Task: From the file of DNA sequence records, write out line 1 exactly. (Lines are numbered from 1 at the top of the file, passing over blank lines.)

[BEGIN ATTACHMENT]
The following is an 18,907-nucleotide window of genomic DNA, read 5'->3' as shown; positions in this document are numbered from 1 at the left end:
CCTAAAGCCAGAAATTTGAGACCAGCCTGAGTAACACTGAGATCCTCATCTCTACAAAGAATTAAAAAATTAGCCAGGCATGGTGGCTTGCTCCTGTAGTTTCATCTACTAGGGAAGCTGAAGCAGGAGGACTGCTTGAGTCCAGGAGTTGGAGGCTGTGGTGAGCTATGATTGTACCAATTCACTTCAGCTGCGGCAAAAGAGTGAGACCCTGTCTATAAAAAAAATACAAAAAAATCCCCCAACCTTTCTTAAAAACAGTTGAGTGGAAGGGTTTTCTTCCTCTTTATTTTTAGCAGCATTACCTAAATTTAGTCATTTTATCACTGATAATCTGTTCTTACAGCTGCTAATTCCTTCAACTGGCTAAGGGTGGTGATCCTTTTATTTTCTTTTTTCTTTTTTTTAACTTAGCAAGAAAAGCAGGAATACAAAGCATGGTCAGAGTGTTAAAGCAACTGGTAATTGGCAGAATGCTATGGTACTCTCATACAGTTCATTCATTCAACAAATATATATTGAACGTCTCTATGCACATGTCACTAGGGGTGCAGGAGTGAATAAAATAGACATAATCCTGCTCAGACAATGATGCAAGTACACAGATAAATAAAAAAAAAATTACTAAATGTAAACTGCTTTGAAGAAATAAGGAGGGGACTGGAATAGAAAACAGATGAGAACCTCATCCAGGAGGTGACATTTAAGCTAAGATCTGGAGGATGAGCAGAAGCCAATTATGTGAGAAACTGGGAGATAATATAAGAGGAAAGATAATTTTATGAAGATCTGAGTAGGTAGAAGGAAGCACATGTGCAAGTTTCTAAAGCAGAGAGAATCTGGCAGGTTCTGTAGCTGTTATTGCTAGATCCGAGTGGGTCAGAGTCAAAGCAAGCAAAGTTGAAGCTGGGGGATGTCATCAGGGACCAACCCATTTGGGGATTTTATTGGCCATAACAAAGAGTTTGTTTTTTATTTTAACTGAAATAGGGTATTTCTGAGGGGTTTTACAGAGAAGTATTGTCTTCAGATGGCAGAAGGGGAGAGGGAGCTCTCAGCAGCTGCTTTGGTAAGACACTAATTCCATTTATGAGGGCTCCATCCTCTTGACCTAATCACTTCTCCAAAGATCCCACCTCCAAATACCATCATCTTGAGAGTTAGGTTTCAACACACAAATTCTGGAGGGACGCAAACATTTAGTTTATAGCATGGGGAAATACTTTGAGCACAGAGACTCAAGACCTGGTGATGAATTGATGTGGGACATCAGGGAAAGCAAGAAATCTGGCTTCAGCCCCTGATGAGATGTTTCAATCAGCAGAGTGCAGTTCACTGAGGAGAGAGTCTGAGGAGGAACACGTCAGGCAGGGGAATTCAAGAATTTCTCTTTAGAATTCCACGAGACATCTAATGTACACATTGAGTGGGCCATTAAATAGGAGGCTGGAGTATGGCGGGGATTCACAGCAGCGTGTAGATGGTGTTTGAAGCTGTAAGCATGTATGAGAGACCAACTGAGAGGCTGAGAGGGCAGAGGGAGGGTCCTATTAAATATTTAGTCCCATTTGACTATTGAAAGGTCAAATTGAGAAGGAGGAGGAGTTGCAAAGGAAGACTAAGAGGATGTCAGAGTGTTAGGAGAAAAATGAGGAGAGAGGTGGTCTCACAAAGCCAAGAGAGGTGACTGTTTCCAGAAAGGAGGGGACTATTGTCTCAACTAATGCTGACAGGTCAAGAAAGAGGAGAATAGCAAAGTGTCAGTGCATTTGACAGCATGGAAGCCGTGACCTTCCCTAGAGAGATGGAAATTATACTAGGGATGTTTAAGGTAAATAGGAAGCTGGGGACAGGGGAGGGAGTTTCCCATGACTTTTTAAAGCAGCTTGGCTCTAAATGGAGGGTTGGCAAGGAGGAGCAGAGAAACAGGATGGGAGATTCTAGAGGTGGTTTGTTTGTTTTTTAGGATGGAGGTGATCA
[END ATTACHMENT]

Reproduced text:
The following is an 18,907-nucleotide window of genomic DNA, read 5'->3' as shown; positions in this document are numbered from 1 at the left end: